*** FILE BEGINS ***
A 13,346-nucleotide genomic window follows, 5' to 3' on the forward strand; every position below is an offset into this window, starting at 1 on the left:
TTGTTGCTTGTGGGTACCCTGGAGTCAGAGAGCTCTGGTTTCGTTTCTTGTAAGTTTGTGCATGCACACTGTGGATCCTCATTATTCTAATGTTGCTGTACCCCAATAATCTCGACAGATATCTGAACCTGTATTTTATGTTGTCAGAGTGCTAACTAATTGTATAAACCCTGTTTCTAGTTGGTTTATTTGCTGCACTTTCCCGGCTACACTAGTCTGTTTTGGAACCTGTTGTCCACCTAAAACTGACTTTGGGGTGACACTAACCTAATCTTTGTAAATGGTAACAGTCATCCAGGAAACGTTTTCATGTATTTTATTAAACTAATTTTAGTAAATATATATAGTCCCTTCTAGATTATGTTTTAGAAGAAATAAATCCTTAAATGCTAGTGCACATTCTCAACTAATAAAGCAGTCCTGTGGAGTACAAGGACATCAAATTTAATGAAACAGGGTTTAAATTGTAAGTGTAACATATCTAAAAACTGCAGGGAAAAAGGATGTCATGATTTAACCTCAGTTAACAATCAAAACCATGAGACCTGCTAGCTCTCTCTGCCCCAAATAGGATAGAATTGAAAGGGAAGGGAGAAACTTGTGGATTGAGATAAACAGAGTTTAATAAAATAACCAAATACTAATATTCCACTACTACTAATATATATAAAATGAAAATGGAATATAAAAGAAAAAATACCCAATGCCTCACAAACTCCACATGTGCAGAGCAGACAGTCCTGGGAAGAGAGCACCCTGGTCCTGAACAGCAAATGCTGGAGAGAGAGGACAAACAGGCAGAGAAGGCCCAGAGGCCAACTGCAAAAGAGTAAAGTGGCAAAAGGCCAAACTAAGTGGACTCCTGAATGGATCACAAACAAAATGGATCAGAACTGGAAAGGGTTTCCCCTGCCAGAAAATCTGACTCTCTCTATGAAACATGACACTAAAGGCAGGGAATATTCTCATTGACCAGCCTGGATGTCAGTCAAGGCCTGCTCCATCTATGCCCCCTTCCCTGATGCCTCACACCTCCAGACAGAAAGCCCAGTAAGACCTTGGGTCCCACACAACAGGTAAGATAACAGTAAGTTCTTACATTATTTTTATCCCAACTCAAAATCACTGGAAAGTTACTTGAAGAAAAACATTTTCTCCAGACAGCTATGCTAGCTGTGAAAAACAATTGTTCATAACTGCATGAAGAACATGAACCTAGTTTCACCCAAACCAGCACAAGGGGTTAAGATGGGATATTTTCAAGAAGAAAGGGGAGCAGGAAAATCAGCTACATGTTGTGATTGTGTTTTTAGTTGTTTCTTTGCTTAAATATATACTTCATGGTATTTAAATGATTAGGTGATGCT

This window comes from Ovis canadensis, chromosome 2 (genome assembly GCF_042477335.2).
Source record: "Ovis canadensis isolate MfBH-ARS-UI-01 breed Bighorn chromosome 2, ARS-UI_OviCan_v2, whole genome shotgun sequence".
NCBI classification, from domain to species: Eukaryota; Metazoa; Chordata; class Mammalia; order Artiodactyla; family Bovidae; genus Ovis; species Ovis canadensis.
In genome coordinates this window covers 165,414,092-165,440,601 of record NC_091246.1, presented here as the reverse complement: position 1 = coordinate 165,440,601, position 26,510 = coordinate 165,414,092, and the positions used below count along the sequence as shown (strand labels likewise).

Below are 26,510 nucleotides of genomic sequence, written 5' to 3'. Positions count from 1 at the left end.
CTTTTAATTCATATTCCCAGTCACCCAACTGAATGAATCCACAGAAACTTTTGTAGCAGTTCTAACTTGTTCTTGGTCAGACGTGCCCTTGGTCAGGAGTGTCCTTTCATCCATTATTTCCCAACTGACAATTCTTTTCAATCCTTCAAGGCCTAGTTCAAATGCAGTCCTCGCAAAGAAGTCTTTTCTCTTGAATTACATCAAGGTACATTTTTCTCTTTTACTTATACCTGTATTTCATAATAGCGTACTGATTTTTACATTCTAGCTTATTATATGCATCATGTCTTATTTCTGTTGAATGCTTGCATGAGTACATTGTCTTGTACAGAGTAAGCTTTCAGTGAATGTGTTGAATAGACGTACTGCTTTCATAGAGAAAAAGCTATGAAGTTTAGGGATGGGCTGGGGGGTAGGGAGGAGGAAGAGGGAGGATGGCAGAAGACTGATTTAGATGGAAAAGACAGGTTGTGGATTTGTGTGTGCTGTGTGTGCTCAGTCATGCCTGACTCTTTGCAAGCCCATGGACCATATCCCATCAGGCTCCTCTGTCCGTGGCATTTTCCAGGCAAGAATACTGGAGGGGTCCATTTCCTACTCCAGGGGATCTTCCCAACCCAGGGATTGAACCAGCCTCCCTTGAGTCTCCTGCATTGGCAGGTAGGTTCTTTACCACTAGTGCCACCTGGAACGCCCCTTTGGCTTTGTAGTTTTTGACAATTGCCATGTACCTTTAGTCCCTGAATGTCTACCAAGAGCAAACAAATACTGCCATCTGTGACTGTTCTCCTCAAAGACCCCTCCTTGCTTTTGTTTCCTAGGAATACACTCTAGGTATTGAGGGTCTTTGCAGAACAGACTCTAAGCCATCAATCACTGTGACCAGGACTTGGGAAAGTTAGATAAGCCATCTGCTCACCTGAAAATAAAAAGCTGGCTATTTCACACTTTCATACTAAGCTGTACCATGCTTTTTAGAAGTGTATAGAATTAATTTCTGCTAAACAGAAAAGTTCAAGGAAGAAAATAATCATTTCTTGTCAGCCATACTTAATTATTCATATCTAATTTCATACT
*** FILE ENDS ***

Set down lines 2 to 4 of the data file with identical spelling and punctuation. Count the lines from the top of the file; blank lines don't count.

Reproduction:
TTGTTGCTTGTGGGTACCCTGGAGTCAGAGAGCTCTGGTTTCGTTTCTTGTAAGTTTGTGCATGCACACTGTGGATCCTCATTATTCTAATGTTGCTGTACCCCAATAATCTCGACAGATATCTGAACCTGTATTTTATGTTGTCAGAGTGCTAACTAATTGTATAAACCCTGTTTCTAGTTGGTTTATTTGCTGCACTTTCCCGGCTACACTAGTCTGTTTTGGAACCTGTTGTCCACCTAAAACTGACTTTGGGGTGACACTAACCTAATCTTTGTAAATGGTAACAGTCATCCAGGAAACGTTTTCATGTATTTTATTAAACTAATTTTAGTAAATATATATAGTCCCTTCTAGATTATGTTTTAGAAGAAATAAATCCTTAAATGCTAGTGCACATTCTCAACTAATAAAGCAGTCCTGTGGAGTACAAGGACATCAAATTTAATGAAACAGGGTTTAAATTGTAAGTGTAACATATCTAAAAACTGCAGGGAAAAAGGATGTCATGATTTAACCTCAGTTAACAATCAAAACCATGAGACCTGCTAGCTCTCTCTGCCCCAAATAGGATAGAATTGAAAGGGAAGGGAGAAACTTGTGGATTGAGATAAACAGAGTTTAATAAAATAACCAAATACTAATATTCCACTACTACTAATATATATAAAATGAAAATGGAATATAAAAGAAAAAATACCCAATGCCTCACAAACTCCACATGTGCAGAGCAGACAGTCCTGGGAAGAGAGCACCCTGGTCCTGAACAGCAAATGCTGGAGAGAGAGGACAAACAGGCAGAGAAGGCCCAGAGGCCAACTGCAAAAGAGTAAAGTGGCAAAAGGCCAAACTAAGTGGACTCCTGAATGGATCACAAACAAAATGGATCAGAACTGGAAAGGGTTTCCCCTGCCAGAAAATCTGACTCTCTCTATGAAACATGACACTAAAGGCAGGGAATATTCTCATTGACCAGCCTGGATGTCAGTCAAGGCCTGCTCCATCTATGCCCCCTTCCCTGATGCCTCACACCTCCAGACAGAAAGCCCAGTAAGACCTTGGGTCCCACACAACAGGTAAGATAACAGTAAGTTCTTACATTATTTTTATCCCAACTCAAAATCACTGGAAAGTTACTTGAAGAAAAACATTTTCTCCAGACAGCTATGCTAGCTGTGAAAAACAATTGTTCATAACTGCATGAAGAACATGAACCTAGTTTCACCCAAACCAGCACAAGGGGTTAAGATGGGATATTTTCAAGAAGAAAGGGGAGCAGGAAAATCAGCTACATGTTGTGATTGTGTTTTTAGTTGTTTCTTTGCTTAAATATATACTTCATGGTATTTAAATGATTAGGTGATGCT

This window comes from Ovis canadensis, chromosome 2 (genome assembly GCF_042477335.2).
Source record: "Ovis canadensis isolate MfBH-ARS-UI-01 breed Bighorn chromosome 2, ARS-UI_OviCan_v2, whole genome shotgun sequence".